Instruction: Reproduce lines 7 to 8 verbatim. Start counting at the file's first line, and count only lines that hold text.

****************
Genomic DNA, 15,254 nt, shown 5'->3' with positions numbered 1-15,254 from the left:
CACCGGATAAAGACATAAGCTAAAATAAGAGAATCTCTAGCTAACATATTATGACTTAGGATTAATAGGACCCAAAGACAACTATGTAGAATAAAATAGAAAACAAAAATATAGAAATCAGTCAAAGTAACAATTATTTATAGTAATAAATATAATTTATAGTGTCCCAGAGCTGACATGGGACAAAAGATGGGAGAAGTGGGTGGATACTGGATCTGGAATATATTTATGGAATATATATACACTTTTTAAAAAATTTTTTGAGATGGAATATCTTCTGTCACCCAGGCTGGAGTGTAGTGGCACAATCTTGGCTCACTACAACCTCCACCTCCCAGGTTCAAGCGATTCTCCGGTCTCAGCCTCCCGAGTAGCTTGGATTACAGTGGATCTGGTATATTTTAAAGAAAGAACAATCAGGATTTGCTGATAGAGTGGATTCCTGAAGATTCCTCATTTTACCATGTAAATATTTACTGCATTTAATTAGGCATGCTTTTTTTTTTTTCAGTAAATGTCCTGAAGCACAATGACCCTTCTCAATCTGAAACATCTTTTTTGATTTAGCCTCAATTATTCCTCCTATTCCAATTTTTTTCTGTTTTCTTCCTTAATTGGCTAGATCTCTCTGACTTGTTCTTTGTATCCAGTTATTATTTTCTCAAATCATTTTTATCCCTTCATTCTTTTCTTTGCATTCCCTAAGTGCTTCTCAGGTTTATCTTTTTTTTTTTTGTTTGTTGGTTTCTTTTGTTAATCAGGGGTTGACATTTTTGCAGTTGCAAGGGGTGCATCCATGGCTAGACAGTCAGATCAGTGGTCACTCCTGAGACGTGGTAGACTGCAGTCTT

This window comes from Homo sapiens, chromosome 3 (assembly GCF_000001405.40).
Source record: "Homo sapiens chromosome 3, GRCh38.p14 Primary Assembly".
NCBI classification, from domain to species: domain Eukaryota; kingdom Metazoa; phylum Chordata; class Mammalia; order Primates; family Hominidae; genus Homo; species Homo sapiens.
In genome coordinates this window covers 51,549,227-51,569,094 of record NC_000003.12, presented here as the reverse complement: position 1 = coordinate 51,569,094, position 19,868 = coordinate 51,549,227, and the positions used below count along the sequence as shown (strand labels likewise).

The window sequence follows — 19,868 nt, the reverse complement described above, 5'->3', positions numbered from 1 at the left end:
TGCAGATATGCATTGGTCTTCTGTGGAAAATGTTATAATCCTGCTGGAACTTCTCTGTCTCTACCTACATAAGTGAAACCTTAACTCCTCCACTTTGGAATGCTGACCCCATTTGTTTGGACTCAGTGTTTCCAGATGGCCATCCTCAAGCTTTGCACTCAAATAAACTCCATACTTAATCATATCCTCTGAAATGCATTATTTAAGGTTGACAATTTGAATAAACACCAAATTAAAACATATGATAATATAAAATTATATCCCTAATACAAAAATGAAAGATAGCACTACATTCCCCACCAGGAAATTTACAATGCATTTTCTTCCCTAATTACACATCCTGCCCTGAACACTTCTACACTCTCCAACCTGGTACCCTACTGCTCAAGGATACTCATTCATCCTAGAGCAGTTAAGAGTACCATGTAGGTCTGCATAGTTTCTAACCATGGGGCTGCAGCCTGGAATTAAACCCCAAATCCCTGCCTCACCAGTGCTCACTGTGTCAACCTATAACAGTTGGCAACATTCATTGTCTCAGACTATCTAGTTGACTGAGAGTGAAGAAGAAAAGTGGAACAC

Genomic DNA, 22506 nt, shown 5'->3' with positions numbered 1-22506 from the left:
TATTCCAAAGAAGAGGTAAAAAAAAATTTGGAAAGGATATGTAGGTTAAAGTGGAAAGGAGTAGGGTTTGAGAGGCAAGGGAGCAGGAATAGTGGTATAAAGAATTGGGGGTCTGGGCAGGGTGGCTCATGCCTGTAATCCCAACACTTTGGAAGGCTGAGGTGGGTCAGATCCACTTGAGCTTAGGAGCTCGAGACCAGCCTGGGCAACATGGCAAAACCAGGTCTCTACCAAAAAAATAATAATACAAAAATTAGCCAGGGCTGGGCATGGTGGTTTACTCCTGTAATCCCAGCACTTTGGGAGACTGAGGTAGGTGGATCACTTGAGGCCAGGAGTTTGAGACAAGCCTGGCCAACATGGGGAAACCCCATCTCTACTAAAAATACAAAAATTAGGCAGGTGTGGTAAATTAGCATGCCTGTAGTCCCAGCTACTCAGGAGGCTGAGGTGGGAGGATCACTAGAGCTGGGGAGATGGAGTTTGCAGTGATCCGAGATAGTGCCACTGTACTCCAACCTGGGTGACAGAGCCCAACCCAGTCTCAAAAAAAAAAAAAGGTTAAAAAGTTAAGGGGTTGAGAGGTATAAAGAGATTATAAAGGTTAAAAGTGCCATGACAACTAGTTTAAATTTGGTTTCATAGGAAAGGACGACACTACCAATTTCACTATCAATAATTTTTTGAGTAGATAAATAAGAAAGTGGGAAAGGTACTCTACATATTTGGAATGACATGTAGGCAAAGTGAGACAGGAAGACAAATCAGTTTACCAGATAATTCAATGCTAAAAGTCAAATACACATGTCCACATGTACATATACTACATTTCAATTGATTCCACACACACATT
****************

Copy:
The window sequence follows — 19,868 nt, the reverse complement described above, 5'->3', positions numbered from 1 at the left end:
TGCAGATATGCATTGGTCTTCTGTGGAAAATGTTATAATCCTGCTGGAACTTCTCTGTCTCTACCTACATAAGTGAAACCTTAACTCCTCCACTTTGGAATGCTGACCCCATTTGTTTGGACTCAGTGTTTCCAGATGGCCATCCTCAAGCTTTGCACTCAAATAAACTCCATACTTAATCATATCCTCTGAAATGCATTATTTAAGGTTGACAATTTGAATAAACACCAAATTAAAACATATGATAATATAAAATTATATCCCTAATACAAAAATGAAAGATAGCACTACATTCCCCACCAGGAAATTTACAATGCATTTTCTTCCCTAATTACACATCCTGCCCTGAACACTTCTACACTCTCCAACCTGGTACCCTACTGCTCAAGGATACTCATTCATCCTAGAGCAGTTAAGAGTACCATGTAGGTCTGCATAGTTTCTAACCATGGGGCTGCAGCCTGGAATTAAACCCCAAATCCCTGCCTCACCAGTGCTCACTGTGTCAACCTATAACAGTTGGCAACATTCATTGTCTCAGACTATCTAGTTGACTGAGAGTGAAGAAGAAAAGTGGAACAC